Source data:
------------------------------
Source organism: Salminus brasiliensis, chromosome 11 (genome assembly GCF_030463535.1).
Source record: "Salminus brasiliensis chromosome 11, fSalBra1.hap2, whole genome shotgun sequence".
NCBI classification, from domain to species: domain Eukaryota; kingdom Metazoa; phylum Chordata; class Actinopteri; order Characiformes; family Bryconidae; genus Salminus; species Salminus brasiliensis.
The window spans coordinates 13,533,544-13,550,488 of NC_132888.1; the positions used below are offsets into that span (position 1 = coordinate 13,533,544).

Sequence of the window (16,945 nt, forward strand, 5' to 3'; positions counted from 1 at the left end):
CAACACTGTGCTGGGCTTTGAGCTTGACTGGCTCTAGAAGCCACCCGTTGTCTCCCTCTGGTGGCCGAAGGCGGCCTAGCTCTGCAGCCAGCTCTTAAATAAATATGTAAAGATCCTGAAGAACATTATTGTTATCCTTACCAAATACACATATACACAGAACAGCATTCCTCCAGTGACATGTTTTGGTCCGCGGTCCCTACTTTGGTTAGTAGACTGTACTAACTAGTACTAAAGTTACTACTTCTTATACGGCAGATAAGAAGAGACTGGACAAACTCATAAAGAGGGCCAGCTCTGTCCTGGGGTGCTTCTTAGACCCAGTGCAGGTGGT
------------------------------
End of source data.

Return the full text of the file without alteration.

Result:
Source organism: Salminus brasiliensis, chromosome 11 (genome assembly GCF_030463535.1).
Source record: "Salminus brasiliensis chromosome 11, fSalBra1.hap2, whole genome shotgun sequence".
NCBI classification, from domain to species: domain Eukaryota; kingdom Metazoa; phylum Chordata; class Actinopteri; order Characiformes; family Bryconidae; genus Salminus; species Salminus brasiliensis.
The window spans coordinates 13,533,544-13,550,488 of NC_132888.1; the positions used below are offsets into that span (position 1 = coordinate 13,533,544).

Sequence of the window (16,945 nt, forward strand, 5' to 3'; positions counted from 1 at the left end):
CAACACTGTGCTGGGCTTTGAGCTTGACTGGCTCTAGAAGCCACCCGTTGTCTCCCTCTGGTGGCCGAAGGCGGCCTAGCTCTGCAGCCAGCTCTTAAATAAATATGTAAAGATCCTGAAGAACATTATTGTTATCCTTACCAAATACACATATACACAGAACAGCATTCCTCCAGTGACATGTTTTGGTCCGCGGTCCCTACTTTGGTTAGTAGACTGTACTAACTAGTACTAAAGTTACTACTTCTTATACGGCAGATAAGAAGAGACTGGACAAACTCATAAAGAGGGCCAGCTCTGTCCTGGGGTGCTTCTTAGACCCAGTGCAGGTGGT